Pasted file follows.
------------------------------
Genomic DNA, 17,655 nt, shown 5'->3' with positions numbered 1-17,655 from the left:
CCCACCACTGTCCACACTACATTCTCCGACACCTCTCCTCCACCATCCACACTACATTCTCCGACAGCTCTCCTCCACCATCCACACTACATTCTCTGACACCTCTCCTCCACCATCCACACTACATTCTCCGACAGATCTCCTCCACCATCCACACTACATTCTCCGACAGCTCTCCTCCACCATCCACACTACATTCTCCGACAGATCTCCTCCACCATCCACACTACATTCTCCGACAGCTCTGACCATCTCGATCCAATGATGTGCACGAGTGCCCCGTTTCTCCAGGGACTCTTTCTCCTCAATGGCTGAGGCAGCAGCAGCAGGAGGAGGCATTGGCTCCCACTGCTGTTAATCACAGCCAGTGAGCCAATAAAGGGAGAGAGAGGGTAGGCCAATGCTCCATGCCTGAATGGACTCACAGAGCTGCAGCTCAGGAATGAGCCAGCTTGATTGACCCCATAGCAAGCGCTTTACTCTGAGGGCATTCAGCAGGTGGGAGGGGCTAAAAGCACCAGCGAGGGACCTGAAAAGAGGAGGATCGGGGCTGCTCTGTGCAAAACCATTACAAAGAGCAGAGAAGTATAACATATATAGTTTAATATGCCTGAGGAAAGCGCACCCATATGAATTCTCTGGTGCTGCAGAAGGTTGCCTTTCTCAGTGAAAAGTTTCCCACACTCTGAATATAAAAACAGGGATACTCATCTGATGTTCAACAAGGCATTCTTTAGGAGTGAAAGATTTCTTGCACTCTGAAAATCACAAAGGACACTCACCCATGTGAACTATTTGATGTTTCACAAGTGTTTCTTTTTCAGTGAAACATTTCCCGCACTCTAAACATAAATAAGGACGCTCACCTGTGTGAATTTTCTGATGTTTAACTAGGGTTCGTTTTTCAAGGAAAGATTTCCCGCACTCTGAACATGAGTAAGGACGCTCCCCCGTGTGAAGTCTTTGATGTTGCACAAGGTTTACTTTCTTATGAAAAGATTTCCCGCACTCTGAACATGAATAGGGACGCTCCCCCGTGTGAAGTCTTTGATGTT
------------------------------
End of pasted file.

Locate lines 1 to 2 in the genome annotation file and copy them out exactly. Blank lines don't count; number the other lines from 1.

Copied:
Genomic DNA, 17,655 nt, shown 5'->3' with positions numbered 1-17,655 from the left:
CCCACCACTGTCCACACTACATTCTCCGACACCTCTCCTCCACCATCCACACTACATTCTCCGACAGCTCTCCTCCACCATCCACACTACATTCTCTGACACCTCTCCTCCACCATCCACACTACATTCTCCGACAGATCTCCTCCACCATCCACACTACATTCTCCGACAGCTCTCCTCCACCATCCACACTACATTCTCCGACAGATCTCCTCCACCATCCACACTACATTCTCCGACAGCTCTGACCATCTCGATCCAATGATGTGCACGAGTGCCCCGTTTCTCCAGGGACTCTTTCTCCTCAATGGCTGAGGCAGCAGCAGCAGGAGGAGGCATTGGCTCCCACTGCTGTTAATCACAGCCAGTGAGCCAATAAAGGGAGAGAGAGGGTAGGCCAATGCTCCATGCCTGAATGGACTCACAGAGCTGCAGCTCAGGAATGAGCCAGCTTGATTGACCCCATAGCAAGCGCTTTACTCTGAGGGCATTCAGCAGGTGGGAGGGGCTAAAAGCACCAGCGAGGGACCTGAAAAGAGGAGGATCGGGGCTGCTCTGTGCAAAACCATTACAAAGAGCAGAGAAGTATAACATATATAGTTTAATATGCCTGAGGAAAGCGCACCCATATGAATTCTCTGGTGCTGCAGAAGGTTGCCTTTCTCAGTGAAAAGTTTCCCACACTCTGAATATAAAAACAGGGATACTCATCTGATGTTCAACAAGGCATTCTTTAGGAGTGAAAGATTTCTTGCACTCTGAAAATCACAAAGGACACTCACCCATGTGAACTATTTGATGTTTCACAAGTGTTTCTTTTTCAGTGAAACATTTCCCGCACTCTAAACATAAATAAGGACGCTCACCTGTGTGAATTTTCTGATGTTTAACTAGGGTTCGTTTTTCAAGGAAAGATTTCCCGCACTCTGAACATGAGTAAGGACGCTCCCCCGTGTGAAGTCTTTGATGTTGCACAAGGTTTACTTTCTTATGAAAAGATTTCCCGCACTCTGAACATGAATAGGGACGCTCCCCCGTGTGAAGTCTTTGATGTT